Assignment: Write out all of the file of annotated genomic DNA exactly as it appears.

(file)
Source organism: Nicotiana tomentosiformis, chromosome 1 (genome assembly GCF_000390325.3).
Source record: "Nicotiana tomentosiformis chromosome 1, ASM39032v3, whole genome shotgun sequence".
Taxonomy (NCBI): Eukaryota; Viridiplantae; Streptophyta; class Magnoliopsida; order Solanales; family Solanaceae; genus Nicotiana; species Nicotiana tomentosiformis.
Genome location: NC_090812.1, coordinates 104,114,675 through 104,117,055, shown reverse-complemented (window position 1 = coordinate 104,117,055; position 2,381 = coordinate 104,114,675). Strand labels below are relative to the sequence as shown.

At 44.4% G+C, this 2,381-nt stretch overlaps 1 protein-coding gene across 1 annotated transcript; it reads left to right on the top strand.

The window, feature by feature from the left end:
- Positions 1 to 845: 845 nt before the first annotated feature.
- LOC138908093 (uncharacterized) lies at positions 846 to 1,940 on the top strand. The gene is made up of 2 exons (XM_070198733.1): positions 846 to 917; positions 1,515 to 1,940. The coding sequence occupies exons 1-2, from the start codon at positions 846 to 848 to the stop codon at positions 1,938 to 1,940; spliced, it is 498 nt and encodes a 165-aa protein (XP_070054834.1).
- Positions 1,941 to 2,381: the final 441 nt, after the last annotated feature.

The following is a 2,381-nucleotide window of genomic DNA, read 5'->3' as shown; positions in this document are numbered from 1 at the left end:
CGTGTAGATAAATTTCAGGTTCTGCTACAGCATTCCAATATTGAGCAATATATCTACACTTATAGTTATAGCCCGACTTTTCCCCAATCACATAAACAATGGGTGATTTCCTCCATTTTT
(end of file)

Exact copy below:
Source organism: Nicotiana tomentosiformis, chromosome 1 (genome assembly GCF_000390325.3).
Source record: "Nicotiana tomentosiformis chromosome 1, ASM39032v3, whole genome shotgun sequence".
Taxonomy (NCBI): Eukaryota; Viridiplantae; Streptophyta; class Magnoliopsida; order Solanales; family Solanaceae; genus Nicotiana; species Nicotiana tomentosiformis.
Genome location: NC_090812.1, coordinates 104,114,675 through 104,117,055, shown reverse-complemented (window position 1 = coordinate 104,117,055; position 2,381 = coordinate 104,114,675). Strand labels below are relative to the sequence as shown.

At 44.4% G+C, this 2,381-nt stretch overlaps 1 protein-coding gene across 1 annotated transcript; it reads left to right on the top strand.

The window, feature by feature from the left end:
- Positions 1 to 845: 845 nt before the first annotated feature.
- LOC138908093 (uncharacterized) lies at positions 846 to 1,940 on the top strand. The gene is made up of 2 exons (XM_070198733.1): positions 846 to 917; positions 1,515 to 1,940. The coding sequence occupies exons 1-2, from the start codon at positions 846 to 848 to the stop codon at positions 1,938 to 1,940; spliced, it is 498 nt and encodes a 165-aa protein (XP_070054834.1).
- Positions 1,941 to 2,381: the final 441 nt, after the last annotated feature.

The following is a 2,381-nucleotide window of genomic DNA, read 5'->3' as shown; positions in this document are numbered from 1 at the left end:
CGTGTAGATAAATTTCAGGTTCTGCTACAGCATTCCAATATTGAGCAATATATCTACACTTATAGTTATAGCCCGACTTTTCCCCAATCACATAAACAATGGGTGATTTCCTCCATTTTT